We have also learned, however, of things in the application process and the general network structure that can be approved. After collecting feedback from the community earlier in the year, we learned that the structure of the network and the different labels (Local Group, Ambassador, Initiative and Chapter) were hard to comprehend, and also that the waiting time that applicants wanting to become Ambassadors and starting Local Groups were met with was a little bit frustrating. People applying are eager to get started, and of course having to wait weeks or even longer (because of the number of applications that came in) was obviously a little bit frustrating.

Presenting a more streamlined structure and way of getting involved

We have now thoroughly discussed the feedback with our great Local Groups community and as a result we are excited to present a more streamlined structure and a much easier way of getting involved. The updated structure is written up entirely on the Open Knowledge wiki, and includes the following major headlines:

1. Ambassador and Initiative level merge into “Local Groups”

As mentioned, applying to become an Ambassador and applying to set up an Initiative were the two kinds of entry-level ways to engage; “Ambassador” implying that the applicant was – to begin with – just one person, and “Initiative” being the way for an existing group to join the network. These were then jointly labelled “Local Groups”, which was – admittedly – a lot of labels to describe pretty much the same thing: People wanting to start a Local Group and collaborate. Therefore we are removing the Initiative label all together, and from now everyone will simply apply through one channel to start a Local Group. If you are just one person doing that (even though more people will join later) you are granted the opportunity to take the title of Ambassador. If you are a group applying collectively to start a Local Group, then everyone in that group can choose to take the title of Local Group Lead, which is a more shared way to lead a new group (as compared to an Ambassador). Applying still happens through a webform, which has been revamped to reflect these changes.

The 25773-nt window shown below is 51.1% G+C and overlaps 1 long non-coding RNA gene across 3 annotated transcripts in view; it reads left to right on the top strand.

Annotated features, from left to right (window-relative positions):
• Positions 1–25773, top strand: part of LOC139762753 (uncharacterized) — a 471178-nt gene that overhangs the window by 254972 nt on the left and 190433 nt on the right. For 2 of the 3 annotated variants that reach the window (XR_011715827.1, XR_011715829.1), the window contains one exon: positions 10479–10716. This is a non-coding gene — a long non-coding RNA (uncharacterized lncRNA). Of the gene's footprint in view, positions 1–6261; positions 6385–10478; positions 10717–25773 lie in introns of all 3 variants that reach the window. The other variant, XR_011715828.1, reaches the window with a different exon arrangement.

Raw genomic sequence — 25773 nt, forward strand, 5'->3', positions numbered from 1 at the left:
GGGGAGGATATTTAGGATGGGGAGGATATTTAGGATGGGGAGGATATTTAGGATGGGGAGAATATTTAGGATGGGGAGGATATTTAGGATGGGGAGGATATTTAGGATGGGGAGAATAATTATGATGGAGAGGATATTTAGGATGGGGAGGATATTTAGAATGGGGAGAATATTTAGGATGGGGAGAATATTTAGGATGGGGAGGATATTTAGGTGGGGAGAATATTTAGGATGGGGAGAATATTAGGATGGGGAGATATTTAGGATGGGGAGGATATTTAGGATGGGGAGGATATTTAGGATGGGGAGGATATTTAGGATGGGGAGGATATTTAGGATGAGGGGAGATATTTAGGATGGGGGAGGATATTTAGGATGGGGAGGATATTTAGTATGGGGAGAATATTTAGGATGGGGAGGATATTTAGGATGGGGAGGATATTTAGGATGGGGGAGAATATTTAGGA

2. Local Group applications will be processed twice per year instead of on a rolling basis

All the hundreds of applications that have come in over the last year have been peer-reviewed by a volunteer committee of existing community members (and they have been doing a stellar job!). One of the other major things we’ve learned is the work pressure that the sheer number of applications put on this hard-working group simply wasn’t long term sustainable. That is why that we as of now will replace the rolling basis processing and review of applications in favor of two annual sprints in October and April. This may appear as if waiting time for applicants becomes even longer, but that is not the case! In fact, we are implementing a measure that ensures no waiting at all! Keep reading.

3. Introducing a new easy “get-started-right-away” entry level: “Local Organiser”

This is the new thing we are most excited to introduce! Seeing how setting up a formal Local Group takes time (regardless of how many applications come in), it was clear that we needed a way for people to get involved in the network right away, without having to wait for weeks and weeks on formalities and practicalities. This has lead to the new concept of “Local Organiser”:

Anyone can pick up this title immediately and start to organise Open Knowledge activities locally in their own name, but by calling themselves Local Organiser. This can include organising meetups, contributing on discussion lists, advocating the use of open knowledge, building community and gather more people to join – or any other relevant activity aligned with the values of Open Knowledge.

Local Organisers needs to register by setting up a profile page on the Open Knowledge wiki as well as filling this short form. Shortly thereafter the Local Organiser will then be greeted officially into the community with an email from the Open Knowledge Local Group Team containing a link to the Local Organiser Code of Conduct that the person automatically agrees to adhere to when he/she picks up the title.

Local Organisers use existing, public tools such as, Tumblr, Twitter etc. – but can also request Open Knowledge to set up a public discussion list for their country (if needed – otherwise they can also use other existing public discussion lists). Additionally, they can use the Open Knowledge wiki as a place to put information and organize as needed. Local Organisers are enrouraged to publicly document their activities on their Open Knowledge wiki profile in order to become eligible to apply to start an official Open Knowledge Local Group later down the road.

A rapidly growing global network

What about Chapters you might wonder? Their status remain unchanged and continue to be the expert level entity that Local Groups can apply to become when reaching a certain level of prowess.